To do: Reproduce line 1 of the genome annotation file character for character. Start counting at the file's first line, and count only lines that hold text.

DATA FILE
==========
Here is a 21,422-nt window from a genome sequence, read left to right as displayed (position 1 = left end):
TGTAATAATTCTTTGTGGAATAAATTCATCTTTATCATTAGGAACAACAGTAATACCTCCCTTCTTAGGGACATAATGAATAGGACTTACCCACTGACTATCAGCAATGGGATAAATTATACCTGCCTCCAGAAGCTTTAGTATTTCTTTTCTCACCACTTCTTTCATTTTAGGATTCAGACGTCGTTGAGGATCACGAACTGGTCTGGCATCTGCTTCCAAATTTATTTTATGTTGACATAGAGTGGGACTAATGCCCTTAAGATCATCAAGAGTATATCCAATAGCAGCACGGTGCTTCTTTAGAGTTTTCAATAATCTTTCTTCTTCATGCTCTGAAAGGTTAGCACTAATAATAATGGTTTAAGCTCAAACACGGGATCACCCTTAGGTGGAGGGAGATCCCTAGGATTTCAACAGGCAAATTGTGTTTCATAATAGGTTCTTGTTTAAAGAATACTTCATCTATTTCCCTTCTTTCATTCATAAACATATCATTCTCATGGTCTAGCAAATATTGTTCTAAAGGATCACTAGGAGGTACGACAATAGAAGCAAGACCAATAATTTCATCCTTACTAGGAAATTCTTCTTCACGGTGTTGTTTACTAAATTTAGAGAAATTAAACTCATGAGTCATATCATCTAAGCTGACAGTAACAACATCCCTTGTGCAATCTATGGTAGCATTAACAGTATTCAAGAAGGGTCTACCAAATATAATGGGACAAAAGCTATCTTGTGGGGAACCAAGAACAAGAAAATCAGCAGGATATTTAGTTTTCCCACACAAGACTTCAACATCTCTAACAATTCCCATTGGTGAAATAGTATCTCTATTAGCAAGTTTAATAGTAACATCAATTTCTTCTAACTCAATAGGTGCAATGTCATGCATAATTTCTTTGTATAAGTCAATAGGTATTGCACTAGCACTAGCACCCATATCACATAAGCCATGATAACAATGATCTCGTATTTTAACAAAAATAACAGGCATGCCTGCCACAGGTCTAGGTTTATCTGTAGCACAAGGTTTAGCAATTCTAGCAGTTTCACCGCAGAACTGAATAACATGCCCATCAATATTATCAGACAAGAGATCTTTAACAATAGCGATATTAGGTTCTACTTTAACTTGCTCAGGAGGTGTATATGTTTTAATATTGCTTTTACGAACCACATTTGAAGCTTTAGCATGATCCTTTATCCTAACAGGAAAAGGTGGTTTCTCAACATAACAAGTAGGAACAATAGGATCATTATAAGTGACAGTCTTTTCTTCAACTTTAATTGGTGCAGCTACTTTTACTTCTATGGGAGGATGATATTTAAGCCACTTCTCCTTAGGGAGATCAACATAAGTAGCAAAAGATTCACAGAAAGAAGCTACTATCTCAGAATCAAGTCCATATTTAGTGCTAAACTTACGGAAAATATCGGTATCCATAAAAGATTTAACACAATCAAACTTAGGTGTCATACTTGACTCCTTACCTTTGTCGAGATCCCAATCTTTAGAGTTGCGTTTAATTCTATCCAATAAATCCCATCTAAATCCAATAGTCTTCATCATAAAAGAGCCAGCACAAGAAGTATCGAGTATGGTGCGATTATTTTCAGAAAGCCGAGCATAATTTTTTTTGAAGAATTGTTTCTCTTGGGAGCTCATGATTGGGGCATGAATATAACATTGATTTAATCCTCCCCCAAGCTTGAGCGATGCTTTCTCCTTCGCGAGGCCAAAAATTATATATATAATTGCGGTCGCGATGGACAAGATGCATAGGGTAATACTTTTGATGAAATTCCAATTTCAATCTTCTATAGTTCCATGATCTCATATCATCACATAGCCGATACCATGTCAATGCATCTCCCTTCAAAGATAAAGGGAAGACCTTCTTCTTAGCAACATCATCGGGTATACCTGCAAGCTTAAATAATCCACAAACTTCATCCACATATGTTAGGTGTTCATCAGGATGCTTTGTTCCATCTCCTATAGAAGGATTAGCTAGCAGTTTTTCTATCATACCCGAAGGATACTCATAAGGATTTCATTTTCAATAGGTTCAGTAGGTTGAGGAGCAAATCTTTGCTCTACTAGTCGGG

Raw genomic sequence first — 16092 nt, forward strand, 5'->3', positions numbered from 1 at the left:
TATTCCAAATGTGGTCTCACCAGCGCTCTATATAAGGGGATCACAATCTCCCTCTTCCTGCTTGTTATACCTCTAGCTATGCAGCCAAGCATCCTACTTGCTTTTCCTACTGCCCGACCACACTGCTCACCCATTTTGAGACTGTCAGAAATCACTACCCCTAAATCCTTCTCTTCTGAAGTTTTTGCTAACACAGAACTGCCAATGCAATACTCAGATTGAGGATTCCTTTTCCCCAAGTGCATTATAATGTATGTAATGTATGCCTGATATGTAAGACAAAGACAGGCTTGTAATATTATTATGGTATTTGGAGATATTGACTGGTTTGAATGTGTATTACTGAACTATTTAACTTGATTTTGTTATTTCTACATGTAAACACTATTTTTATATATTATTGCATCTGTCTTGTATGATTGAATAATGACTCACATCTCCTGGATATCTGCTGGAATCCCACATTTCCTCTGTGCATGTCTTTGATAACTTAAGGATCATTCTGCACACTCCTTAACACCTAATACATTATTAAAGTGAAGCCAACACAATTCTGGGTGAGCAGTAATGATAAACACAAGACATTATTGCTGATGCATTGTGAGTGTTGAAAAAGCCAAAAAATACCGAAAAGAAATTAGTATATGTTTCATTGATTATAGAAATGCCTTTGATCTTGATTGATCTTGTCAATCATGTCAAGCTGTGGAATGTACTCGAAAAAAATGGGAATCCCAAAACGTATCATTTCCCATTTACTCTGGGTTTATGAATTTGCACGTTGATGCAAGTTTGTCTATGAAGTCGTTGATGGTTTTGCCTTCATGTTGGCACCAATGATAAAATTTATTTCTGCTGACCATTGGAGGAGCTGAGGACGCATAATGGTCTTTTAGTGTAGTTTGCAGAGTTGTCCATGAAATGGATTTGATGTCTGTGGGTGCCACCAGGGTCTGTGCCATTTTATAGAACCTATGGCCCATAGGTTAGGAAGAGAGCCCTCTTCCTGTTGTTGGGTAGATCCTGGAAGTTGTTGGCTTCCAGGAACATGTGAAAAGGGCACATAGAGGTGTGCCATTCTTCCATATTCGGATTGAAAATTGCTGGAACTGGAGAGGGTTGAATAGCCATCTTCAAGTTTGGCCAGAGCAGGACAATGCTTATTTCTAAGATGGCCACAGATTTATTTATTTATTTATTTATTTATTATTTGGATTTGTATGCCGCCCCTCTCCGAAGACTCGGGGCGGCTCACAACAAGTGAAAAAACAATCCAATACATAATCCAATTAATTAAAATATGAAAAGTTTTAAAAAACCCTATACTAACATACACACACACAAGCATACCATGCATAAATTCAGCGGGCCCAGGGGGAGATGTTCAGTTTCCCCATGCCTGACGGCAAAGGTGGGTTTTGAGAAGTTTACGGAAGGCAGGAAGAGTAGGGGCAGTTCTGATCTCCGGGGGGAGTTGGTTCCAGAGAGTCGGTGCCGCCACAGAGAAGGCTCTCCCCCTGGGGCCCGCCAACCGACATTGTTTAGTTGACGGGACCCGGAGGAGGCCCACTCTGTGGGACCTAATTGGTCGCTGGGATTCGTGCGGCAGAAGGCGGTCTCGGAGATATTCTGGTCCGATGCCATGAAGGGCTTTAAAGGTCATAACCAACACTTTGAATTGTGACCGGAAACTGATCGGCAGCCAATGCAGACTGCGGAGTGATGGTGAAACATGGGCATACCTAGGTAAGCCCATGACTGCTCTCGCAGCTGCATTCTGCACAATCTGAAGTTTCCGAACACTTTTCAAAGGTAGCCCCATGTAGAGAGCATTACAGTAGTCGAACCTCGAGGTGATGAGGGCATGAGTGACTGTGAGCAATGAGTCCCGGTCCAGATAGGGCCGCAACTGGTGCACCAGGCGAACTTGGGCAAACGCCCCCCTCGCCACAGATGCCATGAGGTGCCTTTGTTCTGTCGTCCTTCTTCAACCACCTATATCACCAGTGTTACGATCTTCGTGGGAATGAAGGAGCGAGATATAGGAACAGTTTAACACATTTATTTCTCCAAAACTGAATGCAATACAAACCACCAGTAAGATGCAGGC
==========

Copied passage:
Here is a 21,422-nt window from a genome sequence, read left to right as displayed (position 1 = left end):